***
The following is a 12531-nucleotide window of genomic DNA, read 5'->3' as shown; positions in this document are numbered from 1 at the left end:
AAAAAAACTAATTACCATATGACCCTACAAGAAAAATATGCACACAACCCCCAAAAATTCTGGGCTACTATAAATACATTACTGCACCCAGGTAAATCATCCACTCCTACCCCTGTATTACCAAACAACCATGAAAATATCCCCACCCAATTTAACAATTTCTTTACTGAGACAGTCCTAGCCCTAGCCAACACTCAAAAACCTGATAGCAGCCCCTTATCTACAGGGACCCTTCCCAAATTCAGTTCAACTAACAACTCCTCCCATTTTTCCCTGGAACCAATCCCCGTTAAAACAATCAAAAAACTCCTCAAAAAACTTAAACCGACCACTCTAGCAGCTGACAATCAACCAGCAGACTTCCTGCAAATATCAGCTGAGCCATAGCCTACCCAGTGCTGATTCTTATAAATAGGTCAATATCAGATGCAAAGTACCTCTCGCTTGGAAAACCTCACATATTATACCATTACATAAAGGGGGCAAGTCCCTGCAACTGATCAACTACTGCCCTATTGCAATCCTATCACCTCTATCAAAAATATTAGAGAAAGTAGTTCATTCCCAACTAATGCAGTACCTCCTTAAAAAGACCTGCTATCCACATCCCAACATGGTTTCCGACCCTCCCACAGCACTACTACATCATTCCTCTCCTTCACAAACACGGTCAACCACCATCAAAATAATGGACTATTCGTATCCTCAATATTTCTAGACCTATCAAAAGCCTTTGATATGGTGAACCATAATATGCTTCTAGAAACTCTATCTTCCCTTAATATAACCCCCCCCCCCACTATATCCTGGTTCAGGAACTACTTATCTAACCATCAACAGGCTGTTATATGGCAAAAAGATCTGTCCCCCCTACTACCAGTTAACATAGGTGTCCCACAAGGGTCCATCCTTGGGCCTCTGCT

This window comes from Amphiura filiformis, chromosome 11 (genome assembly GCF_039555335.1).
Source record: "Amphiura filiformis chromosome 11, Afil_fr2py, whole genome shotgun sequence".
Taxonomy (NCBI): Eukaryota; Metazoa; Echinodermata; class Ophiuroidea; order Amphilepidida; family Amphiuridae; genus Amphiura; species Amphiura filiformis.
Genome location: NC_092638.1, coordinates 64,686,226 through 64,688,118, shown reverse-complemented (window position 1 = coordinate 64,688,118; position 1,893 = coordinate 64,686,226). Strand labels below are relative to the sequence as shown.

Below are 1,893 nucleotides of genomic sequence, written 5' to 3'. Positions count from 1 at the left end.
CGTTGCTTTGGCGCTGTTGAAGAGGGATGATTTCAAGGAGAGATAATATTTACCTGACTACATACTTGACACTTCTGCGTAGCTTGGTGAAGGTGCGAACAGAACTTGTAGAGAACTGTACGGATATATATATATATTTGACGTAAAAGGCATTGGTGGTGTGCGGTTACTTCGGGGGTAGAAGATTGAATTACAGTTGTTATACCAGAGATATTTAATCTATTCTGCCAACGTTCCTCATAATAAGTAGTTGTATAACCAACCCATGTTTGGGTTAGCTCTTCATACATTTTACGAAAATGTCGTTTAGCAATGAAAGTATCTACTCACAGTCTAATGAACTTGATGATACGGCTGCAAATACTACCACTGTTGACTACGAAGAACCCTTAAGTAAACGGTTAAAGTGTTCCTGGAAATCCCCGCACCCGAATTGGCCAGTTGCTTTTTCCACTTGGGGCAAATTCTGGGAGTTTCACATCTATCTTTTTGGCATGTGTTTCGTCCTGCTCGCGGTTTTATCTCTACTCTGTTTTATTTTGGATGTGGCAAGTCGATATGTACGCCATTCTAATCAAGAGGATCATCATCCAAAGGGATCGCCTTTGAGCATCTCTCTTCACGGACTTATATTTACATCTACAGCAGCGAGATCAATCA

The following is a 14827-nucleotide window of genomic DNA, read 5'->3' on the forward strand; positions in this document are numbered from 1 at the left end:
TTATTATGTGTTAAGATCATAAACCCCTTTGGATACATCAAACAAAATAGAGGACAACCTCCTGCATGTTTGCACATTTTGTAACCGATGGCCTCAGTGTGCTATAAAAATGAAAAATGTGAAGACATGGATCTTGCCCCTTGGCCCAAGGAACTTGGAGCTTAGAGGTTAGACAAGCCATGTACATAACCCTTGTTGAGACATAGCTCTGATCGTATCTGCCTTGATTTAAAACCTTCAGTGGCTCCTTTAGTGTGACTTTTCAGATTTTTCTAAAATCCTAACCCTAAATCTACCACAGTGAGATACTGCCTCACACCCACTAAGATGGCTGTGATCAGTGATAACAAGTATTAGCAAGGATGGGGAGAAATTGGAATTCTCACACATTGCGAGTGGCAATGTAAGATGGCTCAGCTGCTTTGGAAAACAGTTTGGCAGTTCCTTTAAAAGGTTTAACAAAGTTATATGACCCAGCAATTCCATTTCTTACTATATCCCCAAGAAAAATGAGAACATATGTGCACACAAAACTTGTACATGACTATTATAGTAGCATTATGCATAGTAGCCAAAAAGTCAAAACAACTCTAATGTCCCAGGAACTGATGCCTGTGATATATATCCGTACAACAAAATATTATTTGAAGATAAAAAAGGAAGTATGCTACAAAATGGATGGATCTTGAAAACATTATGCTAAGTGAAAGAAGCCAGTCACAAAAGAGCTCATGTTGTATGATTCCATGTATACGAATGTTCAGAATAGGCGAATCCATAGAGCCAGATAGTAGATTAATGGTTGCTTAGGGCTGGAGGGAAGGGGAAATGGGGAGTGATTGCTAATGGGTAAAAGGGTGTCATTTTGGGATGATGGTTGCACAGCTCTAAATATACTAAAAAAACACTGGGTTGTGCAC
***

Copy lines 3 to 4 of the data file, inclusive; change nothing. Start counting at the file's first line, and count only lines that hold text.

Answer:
This window comes from Amphiura filiformis, chromosome 11 (genome assembly GCF_039555335.1).
Source record: "Amphiura filiformis chromosome 11, Afil_fr2py, whole genome shotgun sequence".